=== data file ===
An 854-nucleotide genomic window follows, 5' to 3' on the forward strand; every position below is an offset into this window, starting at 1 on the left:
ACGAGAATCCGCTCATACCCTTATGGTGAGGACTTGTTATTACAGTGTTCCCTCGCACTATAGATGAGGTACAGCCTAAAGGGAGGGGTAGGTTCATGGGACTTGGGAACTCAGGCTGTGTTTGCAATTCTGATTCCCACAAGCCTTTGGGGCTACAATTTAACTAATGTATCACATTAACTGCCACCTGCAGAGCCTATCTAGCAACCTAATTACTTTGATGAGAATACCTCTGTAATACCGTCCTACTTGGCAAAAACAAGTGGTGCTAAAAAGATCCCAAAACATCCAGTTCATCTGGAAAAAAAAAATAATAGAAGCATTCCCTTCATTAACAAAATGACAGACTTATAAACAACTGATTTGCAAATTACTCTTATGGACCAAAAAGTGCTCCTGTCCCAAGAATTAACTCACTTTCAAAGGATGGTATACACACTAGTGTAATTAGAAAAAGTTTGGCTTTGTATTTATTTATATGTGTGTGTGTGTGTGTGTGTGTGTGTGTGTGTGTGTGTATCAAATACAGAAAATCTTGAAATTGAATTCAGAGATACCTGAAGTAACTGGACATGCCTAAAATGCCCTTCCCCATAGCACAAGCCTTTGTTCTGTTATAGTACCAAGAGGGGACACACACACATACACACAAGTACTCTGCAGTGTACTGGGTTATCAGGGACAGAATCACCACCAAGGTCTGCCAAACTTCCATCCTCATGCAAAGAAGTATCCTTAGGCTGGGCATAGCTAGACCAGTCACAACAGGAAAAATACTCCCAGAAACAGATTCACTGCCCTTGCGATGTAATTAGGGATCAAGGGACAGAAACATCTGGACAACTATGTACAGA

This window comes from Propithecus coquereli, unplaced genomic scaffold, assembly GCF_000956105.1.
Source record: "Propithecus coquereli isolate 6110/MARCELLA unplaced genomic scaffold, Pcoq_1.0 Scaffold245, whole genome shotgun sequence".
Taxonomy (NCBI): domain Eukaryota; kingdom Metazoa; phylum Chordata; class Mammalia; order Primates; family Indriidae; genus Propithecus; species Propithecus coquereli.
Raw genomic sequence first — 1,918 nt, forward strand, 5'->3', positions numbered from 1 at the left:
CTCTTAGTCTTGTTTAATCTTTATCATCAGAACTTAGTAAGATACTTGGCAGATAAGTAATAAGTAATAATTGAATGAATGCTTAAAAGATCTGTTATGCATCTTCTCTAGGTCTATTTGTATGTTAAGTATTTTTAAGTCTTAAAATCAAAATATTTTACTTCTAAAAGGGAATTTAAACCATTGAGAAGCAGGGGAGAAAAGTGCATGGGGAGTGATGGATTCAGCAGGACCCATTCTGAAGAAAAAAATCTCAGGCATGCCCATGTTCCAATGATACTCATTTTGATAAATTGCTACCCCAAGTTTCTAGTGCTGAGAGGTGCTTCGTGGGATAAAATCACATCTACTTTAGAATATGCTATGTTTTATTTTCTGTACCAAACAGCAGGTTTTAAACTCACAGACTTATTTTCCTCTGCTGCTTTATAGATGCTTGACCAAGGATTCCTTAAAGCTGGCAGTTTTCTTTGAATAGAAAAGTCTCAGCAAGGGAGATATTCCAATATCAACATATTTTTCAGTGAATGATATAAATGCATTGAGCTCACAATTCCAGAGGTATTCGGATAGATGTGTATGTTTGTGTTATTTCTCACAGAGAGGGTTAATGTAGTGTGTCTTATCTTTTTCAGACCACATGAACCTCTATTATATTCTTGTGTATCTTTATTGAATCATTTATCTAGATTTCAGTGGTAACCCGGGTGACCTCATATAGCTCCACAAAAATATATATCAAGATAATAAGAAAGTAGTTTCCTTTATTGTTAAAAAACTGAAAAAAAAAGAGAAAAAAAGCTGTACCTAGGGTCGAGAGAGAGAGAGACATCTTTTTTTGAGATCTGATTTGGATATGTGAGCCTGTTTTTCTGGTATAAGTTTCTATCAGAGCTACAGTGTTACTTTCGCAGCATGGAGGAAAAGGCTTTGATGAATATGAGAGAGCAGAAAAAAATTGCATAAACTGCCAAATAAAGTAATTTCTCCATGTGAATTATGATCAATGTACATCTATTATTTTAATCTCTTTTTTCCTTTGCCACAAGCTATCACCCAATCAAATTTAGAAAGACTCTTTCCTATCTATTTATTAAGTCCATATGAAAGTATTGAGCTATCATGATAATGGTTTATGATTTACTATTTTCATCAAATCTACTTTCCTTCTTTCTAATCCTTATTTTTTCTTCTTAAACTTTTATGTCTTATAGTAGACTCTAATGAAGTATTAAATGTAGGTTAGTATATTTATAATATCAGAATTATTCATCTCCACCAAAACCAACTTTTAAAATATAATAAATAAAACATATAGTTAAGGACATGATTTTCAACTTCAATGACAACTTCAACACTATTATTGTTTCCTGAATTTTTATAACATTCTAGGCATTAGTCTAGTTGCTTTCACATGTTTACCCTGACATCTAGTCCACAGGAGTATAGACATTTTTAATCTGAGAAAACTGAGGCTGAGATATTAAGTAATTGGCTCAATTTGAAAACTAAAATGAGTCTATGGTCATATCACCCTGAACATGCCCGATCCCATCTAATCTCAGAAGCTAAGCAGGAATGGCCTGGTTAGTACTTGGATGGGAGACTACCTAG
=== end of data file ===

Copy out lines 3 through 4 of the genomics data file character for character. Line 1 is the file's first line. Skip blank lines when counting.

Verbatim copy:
This window comes from Propithecus coquereli, unplaced genomic scaffold, assembly GCF_000956105.1.
Source record: "Propithecus coquereli isolate 6110/MARCELLA unplaced genomic scaffold, Pcoq_1.0 Scaffold245, whole genome shotgun sequence".